Real World Racing – Porsche 917 in LeMans.
LeMans Classic 2012 – focus on the Porsche 917.
The Porsche 917 is a racecar that gave Porsche its first overall wins at the 24 Hours of Le Mans in 1970 and 1971. Powered by the Type 912 flat-12 engine of 4.5, 4.9, or 5 litres, the 917/30 variant was capable of a 0-62 mph (100 km/h) time of 2.3 seconds, 0–124 mph (200 km/h) in 5.3 seconds, and a top speed of over 240 mph (390 km/h).
There are at least nine variants of the 917. The original version had a medium-long tail with flippers, but had considerable handling problems at high speed because of poor bodywork aerodynamics. The Weyer-Gulf team then experimented with a shorter tail, and solved the aerodynamic and handling problems at testing sessions at the Österreichring, at the expense of some top speed. Porsche adopted these changes into the 917K, which dominated in the 1970 and 1971 World Sportscar Championships. In 1971, a variant of the 917K appeared with an altered tail and shark fins, which together reduced drag and maintained down force. These versions produced around 620 bhp.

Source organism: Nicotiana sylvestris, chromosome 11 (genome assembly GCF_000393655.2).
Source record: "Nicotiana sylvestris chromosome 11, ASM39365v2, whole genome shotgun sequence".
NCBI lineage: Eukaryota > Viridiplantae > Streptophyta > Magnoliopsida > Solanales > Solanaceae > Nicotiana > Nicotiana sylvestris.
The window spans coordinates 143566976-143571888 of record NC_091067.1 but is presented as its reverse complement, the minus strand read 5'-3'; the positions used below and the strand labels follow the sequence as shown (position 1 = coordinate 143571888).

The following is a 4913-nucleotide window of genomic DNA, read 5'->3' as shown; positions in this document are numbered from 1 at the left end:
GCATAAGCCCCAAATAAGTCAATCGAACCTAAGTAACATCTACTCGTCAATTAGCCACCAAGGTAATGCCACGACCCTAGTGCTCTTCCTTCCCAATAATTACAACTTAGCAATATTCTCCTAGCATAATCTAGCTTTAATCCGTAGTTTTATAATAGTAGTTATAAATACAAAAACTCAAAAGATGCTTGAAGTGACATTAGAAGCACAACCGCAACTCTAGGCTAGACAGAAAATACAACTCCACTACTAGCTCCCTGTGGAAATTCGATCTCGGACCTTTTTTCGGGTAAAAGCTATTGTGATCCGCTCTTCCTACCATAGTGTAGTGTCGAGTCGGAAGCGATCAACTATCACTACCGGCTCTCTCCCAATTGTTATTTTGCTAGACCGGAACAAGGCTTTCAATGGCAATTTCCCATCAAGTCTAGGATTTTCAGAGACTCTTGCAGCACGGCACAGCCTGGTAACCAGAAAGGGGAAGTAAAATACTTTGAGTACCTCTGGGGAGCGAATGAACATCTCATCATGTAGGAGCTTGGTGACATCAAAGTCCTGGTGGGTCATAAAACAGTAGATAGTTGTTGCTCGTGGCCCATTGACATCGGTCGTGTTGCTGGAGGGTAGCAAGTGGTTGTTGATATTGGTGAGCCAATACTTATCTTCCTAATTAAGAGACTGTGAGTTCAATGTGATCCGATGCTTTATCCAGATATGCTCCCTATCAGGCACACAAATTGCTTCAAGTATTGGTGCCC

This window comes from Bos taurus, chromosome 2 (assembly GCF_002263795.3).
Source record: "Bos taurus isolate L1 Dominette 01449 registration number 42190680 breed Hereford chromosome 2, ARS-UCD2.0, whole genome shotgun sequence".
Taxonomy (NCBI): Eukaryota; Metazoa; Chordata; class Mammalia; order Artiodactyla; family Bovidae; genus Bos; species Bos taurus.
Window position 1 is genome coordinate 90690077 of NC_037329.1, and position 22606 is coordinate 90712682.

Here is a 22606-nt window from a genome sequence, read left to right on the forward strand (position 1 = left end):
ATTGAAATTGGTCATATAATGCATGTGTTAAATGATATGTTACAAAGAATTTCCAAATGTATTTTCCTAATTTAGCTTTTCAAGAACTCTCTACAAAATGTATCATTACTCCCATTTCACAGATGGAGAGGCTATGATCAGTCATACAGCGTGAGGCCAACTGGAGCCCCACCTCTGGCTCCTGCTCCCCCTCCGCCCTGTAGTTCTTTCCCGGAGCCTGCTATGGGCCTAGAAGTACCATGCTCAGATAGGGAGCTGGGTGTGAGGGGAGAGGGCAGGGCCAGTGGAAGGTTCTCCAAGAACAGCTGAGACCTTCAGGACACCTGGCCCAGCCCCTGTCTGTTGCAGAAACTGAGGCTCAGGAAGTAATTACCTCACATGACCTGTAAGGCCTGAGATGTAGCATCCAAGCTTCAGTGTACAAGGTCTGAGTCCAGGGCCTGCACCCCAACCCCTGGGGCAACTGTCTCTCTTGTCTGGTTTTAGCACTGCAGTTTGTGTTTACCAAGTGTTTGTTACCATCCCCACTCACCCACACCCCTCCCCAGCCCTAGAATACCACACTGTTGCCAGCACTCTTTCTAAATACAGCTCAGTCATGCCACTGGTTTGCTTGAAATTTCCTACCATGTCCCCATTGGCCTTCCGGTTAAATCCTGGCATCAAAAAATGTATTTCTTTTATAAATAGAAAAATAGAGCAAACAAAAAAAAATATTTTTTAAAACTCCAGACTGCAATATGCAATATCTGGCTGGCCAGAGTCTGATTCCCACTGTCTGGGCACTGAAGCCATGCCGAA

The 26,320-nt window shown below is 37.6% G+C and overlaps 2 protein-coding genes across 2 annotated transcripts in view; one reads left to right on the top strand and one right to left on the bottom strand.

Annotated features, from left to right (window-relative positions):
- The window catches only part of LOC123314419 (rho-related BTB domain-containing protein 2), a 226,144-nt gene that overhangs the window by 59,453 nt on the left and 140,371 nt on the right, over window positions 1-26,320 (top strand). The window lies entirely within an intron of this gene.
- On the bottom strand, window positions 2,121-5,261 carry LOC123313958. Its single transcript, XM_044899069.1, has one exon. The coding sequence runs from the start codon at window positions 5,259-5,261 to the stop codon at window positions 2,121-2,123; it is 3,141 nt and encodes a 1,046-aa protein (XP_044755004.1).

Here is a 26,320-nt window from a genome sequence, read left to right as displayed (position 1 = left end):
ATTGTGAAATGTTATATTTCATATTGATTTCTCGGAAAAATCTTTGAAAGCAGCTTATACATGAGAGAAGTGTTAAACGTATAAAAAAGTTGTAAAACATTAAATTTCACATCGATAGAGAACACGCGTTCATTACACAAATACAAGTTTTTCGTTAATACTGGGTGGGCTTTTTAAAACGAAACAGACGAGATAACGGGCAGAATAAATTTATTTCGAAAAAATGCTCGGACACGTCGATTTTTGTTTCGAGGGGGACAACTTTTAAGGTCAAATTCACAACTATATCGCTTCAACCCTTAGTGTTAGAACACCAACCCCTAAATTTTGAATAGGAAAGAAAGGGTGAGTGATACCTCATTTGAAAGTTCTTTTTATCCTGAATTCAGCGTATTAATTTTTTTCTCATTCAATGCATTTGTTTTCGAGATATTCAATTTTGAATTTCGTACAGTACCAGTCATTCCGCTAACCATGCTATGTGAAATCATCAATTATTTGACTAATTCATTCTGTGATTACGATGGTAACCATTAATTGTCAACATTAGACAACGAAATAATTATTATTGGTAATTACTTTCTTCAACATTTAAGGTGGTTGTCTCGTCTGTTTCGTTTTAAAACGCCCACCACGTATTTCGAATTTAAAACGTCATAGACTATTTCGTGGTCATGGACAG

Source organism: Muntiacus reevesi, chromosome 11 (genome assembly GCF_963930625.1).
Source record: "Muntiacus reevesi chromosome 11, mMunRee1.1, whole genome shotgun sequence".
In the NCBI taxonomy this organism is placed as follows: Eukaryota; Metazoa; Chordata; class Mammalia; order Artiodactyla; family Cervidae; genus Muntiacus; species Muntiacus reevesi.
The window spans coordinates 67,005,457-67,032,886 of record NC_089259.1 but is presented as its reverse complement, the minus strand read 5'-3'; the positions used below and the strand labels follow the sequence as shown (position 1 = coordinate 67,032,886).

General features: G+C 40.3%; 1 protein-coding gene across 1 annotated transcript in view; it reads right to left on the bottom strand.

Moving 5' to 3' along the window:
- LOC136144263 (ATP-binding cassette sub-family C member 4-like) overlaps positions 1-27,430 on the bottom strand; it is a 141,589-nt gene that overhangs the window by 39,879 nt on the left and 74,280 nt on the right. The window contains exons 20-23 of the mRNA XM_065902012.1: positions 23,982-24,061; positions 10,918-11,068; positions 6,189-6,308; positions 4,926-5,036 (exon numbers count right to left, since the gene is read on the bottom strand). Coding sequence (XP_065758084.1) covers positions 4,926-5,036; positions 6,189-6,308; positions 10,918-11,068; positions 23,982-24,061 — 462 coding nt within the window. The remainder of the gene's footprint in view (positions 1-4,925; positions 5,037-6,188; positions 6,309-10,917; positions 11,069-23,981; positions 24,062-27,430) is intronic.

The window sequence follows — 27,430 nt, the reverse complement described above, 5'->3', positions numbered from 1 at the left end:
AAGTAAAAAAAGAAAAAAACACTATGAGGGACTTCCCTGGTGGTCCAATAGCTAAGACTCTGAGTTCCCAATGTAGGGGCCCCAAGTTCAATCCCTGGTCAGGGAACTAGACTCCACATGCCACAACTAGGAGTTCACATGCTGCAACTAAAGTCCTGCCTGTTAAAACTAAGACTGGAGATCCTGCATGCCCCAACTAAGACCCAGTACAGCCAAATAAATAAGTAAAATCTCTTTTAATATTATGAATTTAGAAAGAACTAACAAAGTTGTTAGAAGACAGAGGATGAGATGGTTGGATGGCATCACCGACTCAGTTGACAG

There were also streamlined versions for Le Mans (1970 917L and 1971 917LH) that were 20 mph faster in a straight line. In 1971 Jo Siffert raced an open-top 917PA Spyder (normally aspirated) in the 1971 CanAm series. There is also the "Pink Pig" aerodynamic research version (917/20), and the turbocharged 917/10 and 917/30 CanAm Spyders. Porsche 917s also raced in the European Interseries in various configurations. In the 1973 Can-Am series, the turbocharged version Porsche 917/30 developed 1,100 bhp (820 kW).
The 917 is one of the most iconic sports racing cars of all time, largely for its high speeds and high power outputs, and was made into a movie star by Steve McQueen in his 1971 film Le Mans.